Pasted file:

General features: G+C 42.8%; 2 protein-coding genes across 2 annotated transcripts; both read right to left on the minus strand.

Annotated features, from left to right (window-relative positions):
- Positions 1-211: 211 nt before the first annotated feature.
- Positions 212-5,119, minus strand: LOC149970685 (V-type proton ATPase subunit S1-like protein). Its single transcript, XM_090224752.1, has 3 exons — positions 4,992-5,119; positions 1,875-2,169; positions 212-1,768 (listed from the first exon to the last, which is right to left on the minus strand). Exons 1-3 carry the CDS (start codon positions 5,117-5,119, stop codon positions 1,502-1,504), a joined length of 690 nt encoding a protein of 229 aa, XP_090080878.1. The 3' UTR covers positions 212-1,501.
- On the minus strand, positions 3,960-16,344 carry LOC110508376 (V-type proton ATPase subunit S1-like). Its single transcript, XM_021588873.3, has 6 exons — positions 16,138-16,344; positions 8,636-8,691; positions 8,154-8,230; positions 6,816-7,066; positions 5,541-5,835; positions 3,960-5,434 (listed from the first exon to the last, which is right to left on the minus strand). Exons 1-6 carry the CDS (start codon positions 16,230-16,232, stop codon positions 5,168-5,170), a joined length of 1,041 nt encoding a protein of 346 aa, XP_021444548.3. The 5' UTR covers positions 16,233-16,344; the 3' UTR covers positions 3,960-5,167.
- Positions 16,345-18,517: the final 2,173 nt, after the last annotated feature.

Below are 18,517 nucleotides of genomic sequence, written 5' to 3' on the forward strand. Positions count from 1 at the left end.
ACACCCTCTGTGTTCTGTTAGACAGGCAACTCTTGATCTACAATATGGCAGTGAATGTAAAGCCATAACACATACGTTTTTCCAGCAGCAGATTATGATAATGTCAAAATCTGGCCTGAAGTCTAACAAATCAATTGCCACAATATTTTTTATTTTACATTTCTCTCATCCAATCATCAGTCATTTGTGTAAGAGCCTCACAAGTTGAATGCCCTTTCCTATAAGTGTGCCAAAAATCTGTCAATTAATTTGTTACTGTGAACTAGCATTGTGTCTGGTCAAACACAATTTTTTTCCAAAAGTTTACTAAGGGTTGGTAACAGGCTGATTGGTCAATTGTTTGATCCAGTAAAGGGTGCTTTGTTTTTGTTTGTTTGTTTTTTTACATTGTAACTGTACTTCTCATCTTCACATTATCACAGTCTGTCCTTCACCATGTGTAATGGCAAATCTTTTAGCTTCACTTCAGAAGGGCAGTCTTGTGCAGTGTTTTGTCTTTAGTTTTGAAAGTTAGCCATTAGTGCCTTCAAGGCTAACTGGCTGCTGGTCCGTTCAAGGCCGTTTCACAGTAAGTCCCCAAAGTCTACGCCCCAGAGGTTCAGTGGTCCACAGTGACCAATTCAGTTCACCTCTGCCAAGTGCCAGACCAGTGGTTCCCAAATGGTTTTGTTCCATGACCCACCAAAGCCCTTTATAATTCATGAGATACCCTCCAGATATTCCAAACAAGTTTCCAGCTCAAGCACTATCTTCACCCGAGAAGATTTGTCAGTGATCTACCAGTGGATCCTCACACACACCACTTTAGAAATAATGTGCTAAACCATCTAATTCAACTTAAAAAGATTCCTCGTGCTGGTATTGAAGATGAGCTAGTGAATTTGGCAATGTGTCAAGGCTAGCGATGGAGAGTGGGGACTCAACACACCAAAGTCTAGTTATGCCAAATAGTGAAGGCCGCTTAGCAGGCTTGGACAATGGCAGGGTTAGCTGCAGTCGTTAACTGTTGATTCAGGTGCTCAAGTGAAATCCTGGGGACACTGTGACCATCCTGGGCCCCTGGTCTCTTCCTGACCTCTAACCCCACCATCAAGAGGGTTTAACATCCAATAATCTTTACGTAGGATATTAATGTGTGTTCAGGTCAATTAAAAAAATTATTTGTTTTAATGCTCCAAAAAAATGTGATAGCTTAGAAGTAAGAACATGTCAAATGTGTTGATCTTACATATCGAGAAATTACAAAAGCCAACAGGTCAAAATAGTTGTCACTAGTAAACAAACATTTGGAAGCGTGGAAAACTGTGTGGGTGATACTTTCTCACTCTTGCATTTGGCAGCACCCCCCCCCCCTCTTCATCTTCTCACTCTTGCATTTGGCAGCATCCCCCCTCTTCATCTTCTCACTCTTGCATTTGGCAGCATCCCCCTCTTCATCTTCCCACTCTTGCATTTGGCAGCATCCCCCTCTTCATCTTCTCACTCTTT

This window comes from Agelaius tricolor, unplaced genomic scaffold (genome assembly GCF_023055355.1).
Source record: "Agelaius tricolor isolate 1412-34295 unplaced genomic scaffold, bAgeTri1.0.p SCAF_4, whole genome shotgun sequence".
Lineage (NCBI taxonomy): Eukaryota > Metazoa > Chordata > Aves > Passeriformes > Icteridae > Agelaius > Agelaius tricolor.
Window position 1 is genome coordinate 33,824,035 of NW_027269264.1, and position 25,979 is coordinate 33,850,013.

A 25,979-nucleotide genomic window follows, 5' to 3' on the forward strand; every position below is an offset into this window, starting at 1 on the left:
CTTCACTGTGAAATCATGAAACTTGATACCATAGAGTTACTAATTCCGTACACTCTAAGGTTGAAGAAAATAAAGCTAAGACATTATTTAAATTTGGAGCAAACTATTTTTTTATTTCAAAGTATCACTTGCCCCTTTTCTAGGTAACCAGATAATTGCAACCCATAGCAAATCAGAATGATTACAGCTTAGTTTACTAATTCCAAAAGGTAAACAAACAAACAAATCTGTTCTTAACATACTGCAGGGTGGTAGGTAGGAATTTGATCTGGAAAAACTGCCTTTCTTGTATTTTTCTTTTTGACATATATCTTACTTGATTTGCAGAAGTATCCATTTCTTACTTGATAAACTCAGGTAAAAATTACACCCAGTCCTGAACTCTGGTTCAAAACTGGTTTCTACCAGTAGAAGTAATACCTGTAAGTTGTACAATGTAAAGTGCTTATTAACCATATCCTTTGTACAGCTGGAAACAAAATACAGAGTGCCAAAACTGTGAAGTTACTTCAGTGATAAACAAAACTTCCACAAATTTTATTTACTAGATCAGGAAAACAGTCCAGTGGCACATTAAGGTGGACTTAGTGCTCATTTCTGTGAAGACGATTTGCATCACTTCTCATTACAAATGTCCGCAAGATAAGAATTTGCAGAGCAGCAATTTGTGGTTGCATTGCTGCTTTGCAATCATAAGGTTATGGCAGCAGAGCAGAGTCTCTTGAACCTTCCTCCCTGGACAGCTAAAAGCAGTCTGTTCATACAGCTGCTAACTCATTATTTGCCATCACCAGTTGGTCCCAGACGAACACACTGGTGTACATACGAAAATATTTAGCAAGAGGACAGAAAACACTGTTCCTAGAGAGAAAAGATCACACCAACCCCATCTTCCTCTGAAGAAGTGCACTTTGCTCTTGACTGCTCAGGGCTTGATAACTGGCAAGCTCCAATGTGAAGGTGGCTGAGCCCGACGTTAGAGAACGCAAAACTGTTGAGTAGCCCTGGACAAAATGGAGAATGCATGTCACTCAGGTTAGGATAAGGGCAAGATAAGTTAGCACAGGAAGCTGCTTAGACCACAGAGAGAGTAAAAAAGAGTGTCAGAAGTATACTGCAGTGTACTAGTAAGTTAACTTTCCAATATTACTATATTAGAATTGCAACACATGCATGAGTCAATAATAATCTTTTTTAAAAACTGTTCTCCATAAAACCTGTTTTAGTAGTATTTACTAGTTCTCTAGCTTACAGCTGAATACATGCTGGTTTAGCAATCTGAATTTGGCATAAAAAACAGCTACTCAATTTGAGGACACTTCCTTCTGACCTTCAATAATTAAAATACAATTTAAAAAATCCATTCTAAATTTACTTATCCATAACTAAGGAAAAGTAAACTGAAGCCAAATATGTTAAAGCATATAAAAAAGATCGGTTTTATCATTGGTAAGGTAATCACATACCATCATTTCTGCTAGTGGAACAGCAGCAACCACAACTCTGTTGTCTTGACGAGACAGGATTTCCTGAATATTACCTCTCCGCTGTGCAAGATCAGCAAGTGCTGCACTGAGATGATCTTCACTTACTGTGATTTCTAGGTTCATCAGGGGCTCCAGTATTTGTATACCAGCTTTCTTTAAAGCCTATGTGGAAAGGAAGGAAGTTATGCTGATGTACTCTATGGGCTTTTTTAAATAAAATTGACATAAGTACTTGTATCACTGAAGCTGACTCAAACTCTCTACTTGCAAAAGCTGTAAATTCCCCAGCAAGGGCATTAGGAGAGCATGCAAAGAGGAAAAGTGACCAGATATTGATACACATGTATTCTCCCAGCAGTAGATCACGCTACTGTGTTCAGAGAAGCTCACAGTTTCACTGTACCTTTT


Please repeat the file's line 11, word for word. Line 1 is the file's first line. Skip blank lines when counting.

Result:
Lineage (NCBI taxonomy): Eukaryota > Metazoa > Chordata > Aves > Passeriformes > Icteridae > Agelaius > Agelaius tricolor.